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Matta Offline OP
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Does anyone have the music (Byzantine psaltiki or Western notation) of the kathismata sung during the procession with the bier on Good Friday?

Greek, Arabic, French, or English would be fine.


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Originally Posted by Matta
Does anyone have the music (Byzantine psaltiki or Western notation) of the kathismata sung during the procession with the bier on Good Friday?

Greek, Arabic, French, or English would be fine.

Are you talking about the Lamentations or something else?

Fr David Straut

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Glory to Jesus Christ!

If you are talking about the Troparion of Holy and Great Friday, the Metropolitan Cantor Institute has it.

Go to http://metropolitancantorinstitute.org/LiturgicalCalendar.html,

Click on "Vespers" on March 21.

The Troparion is on page 36 of the document (Adobe page 38)

Deacon El

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Matta, perhaps you are thinking of the Aposticha during the procession of Vespers with the Plashchanytsya/Epitaphios?

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Matta - if you want the complete text of Psalm 118, Lamentations and with music, Holy Transfiguration Monastery in Boston published it in book form a number of years ago - I presume it's still available from them.

You can find the music with selected verses of the Lamentations in Father Michael Gelsinger's Orthodox Hymns in English.

To be merciful to the Slavs and Slavophiles among us, among those of the Greek outlook, the Procession takes place at Orthros, after the Great Doxology. In Athens it's incredibly wonderful.

Enjoy!

Fr. Serge

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Quote
Does anyone have the music (Byzantine psaltiki or Western notation) of the kathismata sung during the procession with the bier on Good Friday?

Greek, Arabic, French, or English would be fine.



Matta - excuse my density regarding the reference to Good Friday... blush you are likely speaking of the anticipated Orthros for Holy and Great Saturday (Jerusalem Matins) with the procession of the Epitaphios which is done Friday evenings in some places in the Greek and Melkite traditions, rather than our Ukrainian tradition of taking the procession of the Plashchanytsya with the Apostikha at Vespers.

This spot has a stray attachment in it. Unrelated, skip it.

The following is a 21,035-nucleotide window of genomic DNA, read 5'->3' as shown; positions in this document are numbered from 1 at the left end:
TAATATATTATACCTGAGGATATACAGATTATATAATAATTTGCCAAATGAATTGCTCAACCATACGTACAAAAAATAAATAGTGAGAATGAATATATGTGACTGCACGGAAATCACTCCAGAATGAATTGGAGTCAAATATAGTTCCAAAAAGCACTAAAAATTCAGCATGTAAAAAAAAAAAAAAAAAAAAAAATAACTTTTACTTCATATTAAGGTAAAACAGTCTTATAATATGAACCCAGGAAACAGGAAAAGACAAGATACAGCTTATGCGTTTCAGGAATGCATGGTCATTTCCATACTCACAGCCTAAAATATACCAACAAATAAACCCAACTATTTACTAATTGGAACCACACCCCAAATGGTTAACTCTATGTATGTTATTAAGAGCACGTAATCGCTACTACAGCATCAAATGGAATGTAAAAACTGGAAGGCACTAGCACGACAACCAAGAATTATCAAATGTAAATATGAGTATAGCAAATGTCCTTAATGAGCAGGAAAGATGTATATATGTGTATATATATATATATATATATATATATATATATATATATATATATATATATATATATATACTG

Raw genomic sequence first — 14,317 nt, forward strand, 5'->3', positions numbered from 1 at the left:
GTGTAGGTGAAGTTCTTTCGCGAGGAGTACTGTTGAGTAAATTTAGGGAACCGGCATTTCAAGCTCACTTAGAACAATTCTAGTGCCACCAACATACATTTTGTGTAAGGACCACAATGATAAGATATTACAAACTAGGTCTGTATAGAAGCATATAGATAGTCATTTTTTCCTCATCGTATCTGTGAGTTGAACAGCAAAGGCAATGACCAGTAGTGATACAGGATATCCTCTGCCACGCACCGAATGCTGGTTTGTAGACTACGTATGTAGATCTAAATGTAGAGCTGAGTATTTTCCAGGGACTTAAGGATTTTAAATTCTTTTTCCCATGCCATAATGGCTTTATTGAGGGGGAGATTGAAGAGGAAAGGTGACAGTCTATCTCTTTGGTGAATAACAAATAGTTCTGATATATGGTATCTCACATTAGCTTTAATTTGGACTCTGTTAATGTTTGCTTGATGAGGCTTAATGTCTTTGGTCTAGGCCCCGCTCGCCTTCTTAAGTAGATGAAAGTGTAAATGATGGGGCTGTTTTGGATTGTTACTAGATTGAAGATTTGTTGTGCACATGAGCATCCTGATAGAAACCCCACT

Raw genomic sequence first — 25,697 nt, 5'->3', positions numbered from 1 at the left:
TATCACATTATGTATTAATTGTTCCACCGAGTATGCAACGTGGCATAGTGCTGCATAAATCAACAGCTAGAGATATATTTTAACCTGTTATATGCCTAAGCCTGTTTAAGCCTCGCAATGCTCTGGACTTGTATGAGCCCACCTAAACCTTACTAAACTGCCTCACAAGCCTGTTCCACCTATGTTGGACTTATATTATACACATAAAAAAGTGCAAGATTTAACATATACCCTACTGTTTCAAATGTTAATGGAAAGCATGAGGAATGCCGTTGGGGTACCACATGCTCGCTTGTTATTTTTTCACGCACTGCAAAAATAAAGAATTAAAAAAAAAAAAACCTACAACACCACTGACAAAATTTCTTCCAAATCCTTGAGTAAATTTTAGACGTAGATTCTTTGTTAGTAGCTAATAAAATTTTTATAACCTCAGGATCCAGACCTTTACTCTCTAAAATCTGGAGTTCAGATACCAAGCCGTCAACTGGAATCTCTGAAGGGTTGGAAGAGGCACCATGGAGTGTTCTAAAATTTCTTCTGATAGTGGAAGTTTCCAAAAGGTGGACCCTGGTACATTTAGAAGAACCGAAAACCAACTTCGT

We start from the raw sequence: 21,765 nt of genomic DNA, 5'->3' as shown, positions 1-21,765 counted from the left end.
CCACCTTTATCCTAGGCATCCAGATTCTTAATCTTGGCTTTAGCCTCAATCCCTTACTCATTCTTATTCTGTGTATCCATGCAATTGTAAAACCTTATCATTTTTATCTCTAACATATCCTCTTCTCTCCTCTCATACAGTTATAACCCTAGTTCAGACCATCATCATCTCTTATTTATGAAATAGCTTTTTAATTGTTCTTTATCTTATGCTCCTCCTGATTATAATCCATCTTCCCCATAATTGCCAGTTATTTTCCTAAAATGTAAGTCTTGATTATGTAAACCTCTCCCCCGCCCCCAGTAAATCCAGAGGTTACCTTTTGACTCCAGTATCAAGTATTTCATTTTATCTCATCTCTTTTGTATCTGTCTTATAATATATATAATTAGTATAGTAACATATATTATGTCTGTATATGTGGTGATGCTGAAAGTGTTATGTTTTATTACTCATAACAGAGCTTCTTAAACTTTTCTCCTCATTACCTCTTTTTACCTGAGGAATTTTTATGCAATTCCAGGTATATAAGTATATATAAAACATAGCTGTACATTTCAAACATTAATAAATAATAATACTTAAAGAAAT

I thought in the Greek practice the procession was done at the conclusion of the Doxology - not during the Stasis of the Kathisma with the Lamentations. Anyhow, Fr. Seraphim Dedes has the Greek melodies for the Lamentations to English text at http://sgpm.goarch.org/ematins/Music/Lent/Holy_Week/MW-Lamentations1.pdf
http://sgpm.goarch.org/ematins/Music/Lent/Holy_Week/MW-Lamentations2.pdf
http://sgpm.goarch.org/ematins/Music/Lent/Holy_Week/MW-Lamentations3.pdf

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Yes, the Greek practice is to have the procession after the Great Doxology. Rather than simply walking with the Epitaphios (often carried in the decorated "kouvouklion" canopy), many make four stops and chant litanies, thus making this into a Liti procession.

For some reason, many in the Greek liturgical family have taken to re-chanting the Lamentations during this procession. So, the procession will begin while singing "Agios o Theos", then the first stop is made, then the First Stasis (or perhaps just the first verse) is chanted as the procession continues, then the second stop, and so on. My guess is that this stems from a desire for variety during the procession coupled with the popularity of the Lamentations.

It's really not according to any Typikon, but it seems to be a very widespread practice, at least in the US.

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Matta Offline OP
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Pardon me, for the confusion!
I did not realise that the practice was not widespread. Yes, I meant the anticipated Orthros of Saturday before Easter celebrated in the evening of Good Friday.

I have since found an old book for the Good Friday service and transcribed the Byzantine psaltiki into music with Western notation, and we have translated the kathismata into English. So thanks one and all!

The kathismata are special hymns chanted during the procession. They are not the lamentations, which are sung much earlier in the liturgy.

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"Our Ukrainian tradition"? This may come as a shock, but I have been in many Ukrainian Churches where one may enjoy the Orthros of Holy Saturday sung on Good Friday night. It's quite enjoyable.

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Matta No problem with all of the variations in practice.

I suggest Fr. reread my post just a bit closer which dealt specifically with the timing of the procession; I don't recall precluding the anticipated Jerusalem Matins. Anticipated Jerusalem Matins is quite common, actually, amongst Ukrainian Greek Catholic and Orthodox parishes, sans the procession which takes place during Vespers as I noted. And yes, the procession with the Plaschanytsya does occur during the Apostikha of Vespers which is indeed "our Ukrainian tradition".

If Father indeed has seen this procession take place during Jeruslem Matins in a Ukrainian Greek Catholic parish, this would be news to me - Dolnytsky and other Ukrainain Greek Catholic typikons don't seem to indicate this possibility. It may be equally shocking that I too have also enjoyed many times (and will again this year) the Yerusalimsky Utrennya anticpated on Friday evening; but alas, no procession with the Plashchanytsya -that occurs at Vespers in "our Ukrainian tradition".
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Don't north Slavs (i.e. Russians and Great Ukrainians) also do the procession exclusively at Holy Saturday Matins? The only difference seems to be that Slavs don't take the Shroud into the sanctuary after the procession, like the Greeks do, right? It seems to me that it's only the Galicians (and those from the Carpathian regions?) that do the procession at Vespers.

As for doing the procession at Matins in Ukrainian Catholic Churches: I have both seen it done in the past (at St. Elias in Brampton every year - they do it both at Vespers and Matins) and was in a procession of the Shroud at "Jerusalem Matins" in a service of the Ukrainian Greek Catholic tradition in Ottawa, Canada, this past Friday.